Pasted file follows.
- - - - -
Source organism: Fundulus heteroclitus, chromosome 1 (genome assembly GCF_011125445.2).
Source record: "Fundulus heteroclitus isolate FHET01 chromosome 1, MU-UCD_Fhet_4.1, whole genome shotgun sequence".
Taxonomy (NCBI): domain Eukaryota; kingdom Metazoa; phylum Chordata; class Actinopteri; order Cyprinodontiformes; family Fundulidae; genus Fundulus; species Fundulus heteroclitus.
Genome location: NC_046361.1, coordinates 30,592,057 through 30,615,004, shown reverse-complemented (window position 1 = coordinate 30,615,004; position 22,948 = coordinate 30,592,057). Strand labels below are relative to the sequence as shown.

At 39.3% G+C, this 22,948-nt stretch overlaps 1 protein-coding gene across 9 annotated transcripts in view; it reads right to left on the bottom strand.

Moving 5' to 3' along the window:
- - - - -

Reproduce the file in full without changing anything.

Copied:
Source organism: Fundulus heteroclitus, chromosome 1 (genome assembly GCF_011125445.2).
Source record: "Fundulus heteroclitus isolate FHET01 chromosome 1, MU-UCD_Fhet_4.1, whole genome shotgun sequence".
Taxonomy (NCBI): domain Eukaryota; kingdom Metazoa; phylum Chordata; class Actinopteri; order Cyprinodontiformes; family Fundulidae; genus Fundulus; species Fundulus heteroclitus.
Genome location: NC_046361.1, coordinates 30,592,057 through 30,615,004, shown reverse-complemented (window position 1 = coordinate 30,615,004; position 22,948 = coordinate 30,592,057). Strand labels below are relative to the sequence as shown.

At 39.3% G+C, this 22,948-nt stretch overlaps 1 protein-coding gene across 9 annotated transcripts in view; it reads right to left on the bottom strand.

Moving 5' to 3' along the window: